If you don’t live in Chicago, you also likely have never heard (arguably) the best radio DJ ever: Lin Brehmer at 93.1 WXRT-FM.

His Lin’s Bins segments, wherein he answers questioned emailed by listeners are things of beauty—often classic bits of poetry or philosophy I hold to my heart long after the segments have aired. My main issue with them is that they’re no longer available via podcast. If they were, you know I’d share a link to one of his Cubs related episodes here…maybe more than one.

Well, I can’t. I can only mention that the Thursday morning broadcast on November 3, despite Lin’s fatigue after what had to be the shortest night’s sleep ever before his usual 5:30 a.m. start, brought a tear to my eye. Multiple times. He and news director Mary L. Dixon (who shares that morning slot) are huge Cubs fans. Exhausted but thrilled, there was no way they’d miss their first chance to celebrate with their listeners.

In addition to the Steve Goodman classic above, they also played J.D. McPherson’s North Side Gal  and Eddie Vedder’s “All the Way,” which you can hear on the WGN site.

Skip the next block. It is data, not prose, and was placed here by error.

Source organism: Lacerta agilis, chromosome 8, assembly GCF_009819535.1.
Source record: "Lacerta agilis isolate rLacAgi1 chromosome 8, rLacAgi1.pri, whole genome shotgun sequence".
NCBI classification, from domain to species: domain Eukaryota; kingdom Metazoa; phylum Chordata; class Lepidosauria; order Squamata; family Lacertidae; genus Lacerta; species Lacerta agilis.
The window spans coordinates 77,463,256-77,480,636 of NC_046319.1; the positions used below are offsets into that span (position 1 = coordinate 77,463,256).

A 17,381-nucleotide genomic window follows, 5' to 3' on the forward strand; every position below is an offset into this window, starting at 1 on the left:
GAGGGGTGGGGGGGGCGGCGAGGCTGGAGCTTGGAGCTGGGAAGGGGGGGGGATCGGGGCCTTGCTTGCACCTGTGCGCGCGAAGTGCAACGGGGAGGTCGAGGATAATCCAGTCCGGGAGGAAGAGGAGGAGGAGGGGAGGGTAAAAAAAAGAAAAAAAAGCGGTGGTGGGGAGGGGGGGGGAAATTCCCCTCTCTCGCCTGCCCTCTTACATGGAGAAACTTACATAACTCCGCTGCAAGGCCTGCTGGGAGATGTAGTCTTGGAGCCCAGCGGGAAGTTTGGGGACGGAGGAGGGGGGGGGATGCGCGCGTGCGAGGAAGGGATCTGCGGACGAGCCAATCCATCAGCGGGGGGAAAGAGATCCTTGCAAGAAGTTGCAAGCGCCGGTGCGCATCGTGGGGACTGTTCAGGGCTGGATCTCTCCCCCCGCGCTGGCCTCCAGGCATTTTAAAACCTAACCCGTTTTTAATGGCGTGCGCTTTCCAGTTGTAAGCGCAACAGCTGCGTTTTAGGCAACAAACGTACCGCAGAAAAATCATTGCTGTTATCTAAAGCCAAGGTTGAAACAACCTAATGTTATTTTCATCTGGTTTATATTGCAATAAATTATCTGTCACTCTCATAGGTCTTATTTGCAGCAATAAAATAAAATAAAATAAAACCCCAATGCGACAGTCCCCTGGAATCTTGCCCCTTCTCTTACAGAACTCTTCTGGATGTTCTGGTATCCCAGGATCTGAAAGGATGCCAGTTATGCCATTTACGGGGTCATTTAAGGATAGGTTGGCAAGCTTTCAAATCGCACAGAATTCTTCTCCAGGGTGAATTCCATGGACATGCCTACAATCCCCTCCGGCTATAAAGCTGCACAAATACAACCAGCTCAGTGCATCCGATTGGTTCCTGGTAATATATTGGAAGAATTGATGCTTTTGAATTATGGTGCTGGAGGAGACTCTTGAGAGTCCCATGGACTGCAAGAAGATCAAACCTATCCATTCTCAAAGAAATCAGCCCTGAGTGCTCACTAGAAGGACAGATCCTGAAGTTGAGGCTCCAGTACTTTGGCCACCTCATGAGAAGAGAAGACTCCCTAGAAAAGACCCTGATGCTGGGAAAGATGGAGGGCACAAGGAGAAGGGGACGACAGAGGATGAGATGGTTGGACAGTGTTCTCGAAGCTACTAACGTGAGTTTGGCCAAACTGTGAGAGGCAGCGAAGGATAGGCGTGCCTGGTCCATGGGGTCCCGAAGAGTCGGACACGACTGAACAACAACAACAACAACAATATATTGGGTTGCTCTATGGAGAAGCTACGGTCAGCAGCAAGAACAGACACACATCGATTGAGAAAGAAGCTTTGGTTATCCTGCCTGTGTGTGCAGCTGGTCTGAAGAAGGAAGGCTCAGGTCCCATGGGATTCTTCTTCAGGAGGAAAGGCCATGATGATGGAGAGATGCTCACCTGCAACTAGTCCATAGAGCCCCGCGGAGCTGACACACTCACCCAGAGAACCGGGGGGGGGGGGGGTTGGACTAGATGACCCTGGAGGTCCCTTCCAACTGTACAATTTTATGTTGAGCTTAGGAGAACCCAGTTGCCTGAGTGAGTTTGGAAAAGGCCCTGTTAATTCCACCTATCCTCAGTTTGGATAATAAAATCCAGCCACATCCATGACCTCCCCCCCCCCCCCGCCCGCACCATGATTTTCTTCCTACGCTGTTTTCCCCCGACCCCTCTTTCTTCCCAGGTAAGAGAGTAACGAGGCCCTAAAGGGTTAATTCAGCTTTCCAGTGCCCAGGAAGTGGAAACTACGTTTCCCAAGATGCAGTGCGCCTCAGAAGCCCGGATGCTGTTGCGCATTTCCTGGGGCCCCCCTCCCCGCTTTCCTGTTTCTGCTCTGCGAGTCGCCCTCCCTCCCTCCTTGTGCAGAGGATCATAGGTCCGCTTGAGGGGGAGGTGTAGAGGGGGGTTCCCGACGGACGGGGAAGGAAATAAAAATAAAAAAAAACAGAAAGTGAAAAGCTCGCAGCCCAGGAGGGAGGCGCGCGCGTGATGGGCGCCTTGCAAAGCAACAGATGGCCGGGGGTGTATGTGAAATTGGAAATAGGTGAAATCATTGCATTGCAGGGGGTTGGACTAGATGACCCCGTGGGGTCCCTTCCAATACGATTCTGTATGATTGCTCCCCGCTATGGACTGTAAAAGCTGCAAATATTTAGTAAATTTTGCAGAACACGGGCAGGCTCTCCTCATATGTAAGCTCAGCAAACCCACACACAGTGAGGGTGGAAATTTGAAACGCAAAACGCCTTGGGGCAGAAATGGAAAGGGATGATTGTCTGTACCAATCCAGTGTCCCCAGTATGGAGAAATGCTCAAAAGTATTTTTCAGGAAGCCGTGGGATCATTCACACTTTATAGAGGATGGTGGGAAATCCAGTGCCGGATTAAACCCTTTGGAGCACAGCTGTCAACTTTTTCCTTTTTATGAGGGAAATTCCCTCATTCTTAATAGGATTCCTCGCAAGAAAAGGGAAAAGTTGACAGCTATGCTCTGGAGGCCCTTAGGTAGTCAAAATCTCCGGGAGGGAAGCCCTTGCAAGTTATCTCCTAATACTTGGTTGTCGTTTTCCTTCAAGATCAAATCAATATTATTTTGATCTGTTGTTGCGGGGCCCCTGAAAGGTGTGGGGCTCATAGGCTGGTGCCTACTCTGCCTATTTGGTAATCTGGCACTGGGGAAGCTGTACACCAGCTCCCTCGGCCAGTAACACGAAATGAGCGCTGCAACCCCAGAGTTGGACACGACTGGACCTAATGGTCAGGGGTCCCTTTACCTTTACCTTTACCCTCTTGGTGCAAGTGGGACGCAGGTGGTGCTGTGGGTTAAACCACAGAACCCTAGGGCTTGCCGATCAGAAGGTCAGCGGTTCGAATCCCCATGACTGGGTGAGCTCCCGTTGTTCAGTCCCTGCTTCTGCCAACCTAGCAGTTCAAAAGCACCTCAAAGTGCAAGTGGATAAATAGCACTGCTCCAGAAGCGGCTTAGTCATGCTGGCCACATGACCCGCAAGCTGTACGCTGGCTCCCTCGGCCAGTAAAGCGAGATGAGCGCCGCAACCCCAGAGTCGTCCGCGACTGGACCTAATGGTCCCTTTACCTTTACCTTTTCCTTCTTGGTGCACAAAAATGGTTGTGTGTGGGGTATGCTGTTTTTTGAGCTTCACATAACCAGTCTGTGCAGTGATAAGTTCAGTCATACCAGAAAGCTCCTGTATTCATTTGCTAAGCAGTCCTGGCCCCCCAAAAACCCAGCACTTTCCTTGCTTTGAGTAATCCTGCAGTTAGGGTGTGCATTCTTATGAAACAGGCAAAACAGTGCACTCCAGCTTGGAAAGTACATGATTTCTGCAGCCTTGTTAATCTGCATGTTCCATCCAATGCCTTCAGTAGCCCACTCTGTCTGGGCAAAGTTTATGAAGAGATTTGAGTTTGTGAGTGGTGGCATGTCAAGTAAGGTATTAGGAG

Loved those songs, and of course many others Lin played, all full of the excitement of this long-delayed victory. But my favorite part of the broadcast was the way he closed it. Lin and Mary have hosted a special Cub’s opening day broadcast for as long as I can remember. As they ended their shift, Lin paid tribute to the many fans he’d met in the stands over the years, naming them, and telling stories of how long and thoroughly they’d supported the team. And as Lin likes to do, there was a tiny thread of music under the narrative. As it swelled, it sounded like this. If you choose to click on this link, as you listen, imagine people you live among and love, and some who you have loved, but who have since passed away, and how it would feel to share a moment of happiness with them and say, six million other people who are feeling the same thing.